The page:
A tragedy

Some of the children could have been saved had there been sufficient health facilities nearby. The nearest health post was 5km away; many parents had to carry their dying children on foot to reach it.

No ambulance and unequipped to deal with the number of cases, parents were forced to then take them to the nearest district hospital 55km away.

Without enough antidote and oxygen, many of the children were taken a further 70km to the state hospital. For some of them, it was too late.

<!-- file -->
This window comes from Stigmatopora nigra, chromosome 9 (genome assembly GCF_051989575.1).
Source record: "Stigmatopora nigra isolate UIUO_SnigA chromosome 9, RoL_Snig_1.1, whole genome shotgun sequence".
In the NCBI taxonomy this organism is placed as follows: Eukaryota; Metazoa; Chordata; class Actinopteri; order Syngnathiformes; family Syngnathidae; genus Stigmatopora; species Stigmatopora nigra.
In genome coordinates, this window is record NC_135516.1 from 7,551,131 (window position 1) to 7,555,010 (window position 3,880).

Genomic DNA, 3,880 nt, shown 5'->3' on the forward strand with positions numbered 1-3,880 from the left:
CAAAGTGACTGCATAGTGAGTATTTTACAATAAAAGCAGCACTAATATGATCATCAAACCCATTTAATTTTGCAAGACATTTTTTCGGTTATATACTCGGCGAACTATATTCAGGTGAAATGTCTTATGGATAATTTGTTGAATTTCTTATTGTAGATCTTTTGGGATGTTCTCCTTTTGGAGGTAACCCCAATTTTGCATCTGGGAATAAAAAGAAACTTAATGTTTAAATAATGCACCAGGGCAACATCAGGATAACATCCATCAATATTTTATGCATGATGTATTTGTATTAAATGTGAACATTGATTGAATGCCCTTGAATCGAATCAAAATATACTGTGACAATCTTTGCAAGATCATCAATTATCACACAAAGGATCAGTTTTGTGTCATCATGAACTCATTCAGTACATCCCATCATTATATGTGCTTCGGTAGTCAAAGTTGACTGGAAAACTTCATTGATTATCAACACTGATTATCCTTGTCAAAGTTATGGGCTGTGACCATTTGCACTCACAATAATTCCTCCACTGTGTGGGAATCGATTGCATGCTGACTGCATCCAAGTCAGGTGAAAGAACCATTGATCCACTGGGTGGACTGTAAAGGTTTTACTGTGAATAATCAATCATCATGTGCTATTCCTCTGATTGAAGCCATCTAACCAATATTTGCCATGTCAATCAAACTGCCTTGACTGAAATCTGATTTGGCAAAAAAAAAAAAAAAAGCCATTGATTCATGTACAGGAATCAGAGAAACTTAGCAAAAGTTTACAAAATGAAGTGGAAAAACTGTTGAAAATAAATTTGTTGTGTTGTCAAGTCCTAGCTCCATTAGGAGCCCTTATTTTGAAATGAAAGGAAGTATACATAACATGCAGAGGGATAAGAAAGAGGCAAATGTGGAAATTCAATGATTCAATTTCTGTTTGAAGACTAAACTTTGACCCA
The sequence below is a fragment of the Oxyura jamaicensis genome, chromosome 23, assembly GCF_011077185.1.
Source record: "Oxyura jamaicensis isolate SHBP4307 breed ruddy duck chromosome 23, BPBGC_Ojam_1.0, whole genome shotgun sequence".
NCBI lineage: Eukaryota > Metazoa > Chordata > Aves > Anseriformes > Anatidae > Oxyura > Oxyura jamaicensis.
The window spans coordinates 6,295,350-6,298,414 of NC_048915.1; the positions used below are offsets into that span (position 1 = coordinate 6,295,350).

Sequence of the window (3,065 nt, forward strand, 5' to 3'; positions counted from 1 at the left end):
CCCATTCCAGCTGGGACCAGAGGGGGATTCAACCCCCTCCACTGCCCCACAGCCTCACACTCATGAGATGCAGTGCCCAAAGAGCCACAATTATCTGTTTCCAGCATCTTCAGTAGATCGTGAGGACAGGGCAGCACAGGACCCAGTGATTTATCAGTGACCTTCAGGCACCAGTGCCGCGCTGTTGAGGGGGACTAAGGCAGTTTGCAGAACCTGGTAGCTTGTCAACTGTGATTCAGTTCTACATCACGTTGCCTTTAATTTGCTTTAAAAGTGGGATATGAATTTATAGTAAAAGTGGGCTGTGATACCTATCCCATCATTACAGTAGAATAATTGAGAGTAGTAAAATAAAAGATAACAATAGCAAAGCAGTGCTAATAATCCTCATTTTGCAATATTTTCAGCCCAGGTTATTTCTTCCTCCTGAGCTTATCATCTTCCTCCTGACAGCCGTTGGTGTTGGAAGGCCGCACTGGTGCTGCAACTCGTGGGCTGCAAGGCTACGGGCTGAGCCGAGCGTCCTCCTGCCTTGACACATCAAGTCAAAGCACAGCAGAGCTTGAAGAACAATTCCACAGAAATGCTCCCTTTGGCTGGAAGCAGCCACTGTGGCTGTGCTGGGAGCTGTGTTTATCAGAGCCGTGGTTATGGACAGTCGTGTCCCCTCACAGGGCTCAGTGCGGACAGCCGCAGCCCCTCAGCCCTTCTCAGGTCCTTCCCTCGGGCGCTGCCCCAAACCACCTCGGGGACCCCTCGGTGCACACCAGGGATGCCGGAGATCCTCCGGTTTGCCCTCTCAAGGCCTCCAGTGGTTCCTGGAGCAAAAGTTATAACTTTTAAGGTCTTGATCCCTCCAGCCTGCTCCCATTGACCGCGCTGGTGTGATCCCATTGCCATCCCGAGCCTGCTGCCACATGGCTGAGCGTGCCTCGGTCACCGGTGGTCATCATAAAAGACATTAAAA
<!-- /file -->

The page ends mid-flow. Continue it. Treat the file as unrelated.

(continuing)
A state in trouble

In the northern state of Bihar, 81 per cent of the population live in poverty and over half of children under three are malnourished. The free school meals are a lifeline to many families.

With poor infrastructure and facilities, Bihar struggles to respond to such a crisis. The average distance to adequate health care in the state is 62 miles; a similar distance for walking from London to Brighton.

We work in some of the remotest communities in Bihar providing mobile health camps in rural locations. A lack of public services has increased the demand for Lepra’s services across the state.

Our hearts go out to the families of the children sadly lost. Improving health services in the region could prevent such a tragedy ever happening again.